Times when you can expect extra numbers of Kiwis on the trail and in accommodation are public holidays and school holidays. Note that each region has its own anniversary holiday date marking its founding or arrival of colonists. So Otago can be on holiday when Canterbury is at work.
Daylight saving time is something to consider if the change occurs while you are on the trail. You might find that everyone has shifted their clock back or forward an hour while you are out of touch with civilisation. The change officially always takes place at 2am or 3am on a Sunday. If this is going to affect you it most likely will be in early April when you set your watch back one hour.
Te Araroa Specific Links
There is the official site of course, with heaps of information. There is now a south to north guide to the South Island on it, but the accommodation and transport info is on the south-bound pages.
And then there is a Wiki site, with lots of useful links.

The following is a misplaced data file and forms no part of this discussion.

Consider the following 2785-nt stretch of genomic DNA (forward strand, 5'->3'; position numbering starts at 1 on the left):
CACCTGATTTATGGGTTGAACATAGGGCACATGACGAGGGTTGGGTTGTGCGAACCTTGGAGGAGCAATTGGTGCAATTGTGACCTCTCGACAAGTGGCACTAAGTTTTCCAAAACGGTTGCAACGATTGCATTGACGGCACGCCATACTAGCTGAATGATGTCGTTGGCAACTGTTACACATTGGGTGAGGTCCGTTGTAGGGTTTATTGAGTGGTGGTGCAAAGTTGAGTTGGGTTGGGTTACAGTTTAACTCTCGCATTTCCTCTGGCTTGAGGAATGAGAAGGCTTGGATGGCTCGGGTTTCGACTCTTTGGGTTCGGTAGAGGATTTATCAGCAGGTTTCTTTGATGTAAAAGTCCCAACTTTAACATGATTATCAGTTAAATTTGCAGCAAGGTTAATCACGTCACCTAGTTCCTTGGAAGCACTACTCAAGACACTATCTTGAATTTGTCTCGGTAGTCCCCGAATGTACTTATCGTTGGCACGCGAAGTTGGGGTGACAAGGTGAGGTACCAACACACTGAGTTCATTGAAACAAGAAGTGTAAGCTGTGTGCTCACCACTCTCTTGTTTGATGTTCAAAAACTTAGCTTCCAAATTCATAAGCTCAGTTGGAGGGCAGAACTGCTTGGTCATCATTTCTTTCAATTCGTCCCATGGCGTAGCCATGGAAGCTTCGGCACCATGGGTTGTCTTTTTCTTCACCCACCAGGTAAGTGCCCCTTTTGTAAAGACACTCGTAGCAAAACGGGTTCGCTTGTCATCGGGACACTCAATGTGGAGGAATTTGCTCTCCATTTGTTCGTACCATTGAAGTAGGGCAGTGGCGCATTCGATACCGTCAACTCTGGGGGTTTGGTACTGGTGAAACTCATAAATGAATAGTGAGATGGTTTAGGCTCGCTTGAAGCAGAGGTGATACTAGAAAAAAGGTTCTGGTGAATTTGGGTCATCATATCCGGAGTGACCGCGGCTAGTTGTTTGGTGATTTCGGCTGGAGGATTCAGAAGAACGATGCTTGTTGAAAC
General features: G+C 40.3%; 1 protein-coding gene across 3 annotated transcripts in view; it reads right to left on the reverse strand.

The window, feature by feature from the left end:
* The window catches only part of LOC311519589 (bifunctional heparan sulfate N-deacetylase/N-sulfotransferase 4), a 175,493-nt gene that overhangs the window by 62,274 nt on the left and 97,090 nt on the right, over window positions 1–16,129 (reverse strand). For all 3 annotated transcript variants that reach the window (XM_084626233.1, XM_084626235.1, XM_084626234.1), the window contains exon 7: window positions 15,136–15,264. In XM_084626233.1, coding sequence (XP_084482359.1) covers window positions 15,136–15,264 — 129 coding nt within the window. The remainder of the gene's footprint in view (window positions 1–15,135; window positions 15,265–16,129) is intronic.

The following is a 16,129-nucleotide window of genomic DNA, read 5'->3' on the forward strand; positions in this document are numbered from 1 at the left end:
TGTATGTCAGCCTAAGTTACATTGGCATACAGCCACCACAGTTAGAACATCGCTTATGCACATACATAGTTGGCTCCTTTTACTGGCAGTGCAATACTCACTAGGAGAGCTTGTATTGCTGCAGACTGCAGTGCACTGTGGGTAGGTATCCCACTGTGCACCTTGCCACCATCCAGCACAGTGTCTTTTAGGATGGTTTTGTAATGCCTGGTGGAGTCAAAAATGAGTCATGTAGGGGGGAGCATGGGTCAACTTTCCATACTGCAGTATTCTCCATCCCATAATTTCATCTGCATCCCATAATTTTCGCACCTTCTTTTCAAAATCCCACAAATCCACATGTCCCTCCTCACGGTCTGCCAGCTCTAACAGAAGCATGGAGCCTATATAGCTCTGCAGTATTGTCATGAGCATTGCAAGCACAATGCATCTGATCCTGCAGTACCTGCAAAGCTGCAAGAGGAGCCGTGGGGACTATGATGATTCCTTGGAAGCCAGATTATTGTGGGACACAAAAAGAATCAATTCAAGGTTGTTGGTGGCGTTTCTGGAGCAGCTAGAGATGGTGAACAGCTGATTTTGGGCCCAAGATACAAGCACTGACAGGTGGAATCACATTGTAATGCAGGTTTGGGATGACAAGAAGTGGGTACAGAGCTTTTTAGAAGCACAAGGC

And the Facebook page.
Tramping.net.nz is a truly fantastic site. It has a pages dedicated to the South Island TA, including a series of photographs over the various sections—most useful if you haven’t been to NZ and are wondering what the trail actually looks like. These consist of slideshows at the bottom of the page on each section. There are also photographs of many of the huts and camping sites. It is all north to south, but that’s not a big problem.
The Department of Conservation also has a lot of useful information, including a minimal page on what seems to be every hut they are responsible for. But its usually just as easy to use a Google search to find the page on a given hut.
Pronouncing Maori Names
There’s Maori as pronounced by most New Zealanders, and if you are from overseas you need to get to that level to be understood. But then there is a step beyond of pronouncing words properly and not mangling the language. Here’s some sound files and a written guide. A few of things that typically trip up many Pakeha New Zealanders are that ‘au’ is pronounced ‘oh’, not ‘our’ (Te Anau = Teh Uh-noh); ng is soft, as in singer, not finger (Rangitata = Rang-ee tuh-tuh), and ‘o’ is pronounced as in ‘or’, not ‘oh’ (Ohai = Or-hai, but you will hear most people saying Oh-hai).
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Header photo: Tarn near Tarn Hut, Richmond Range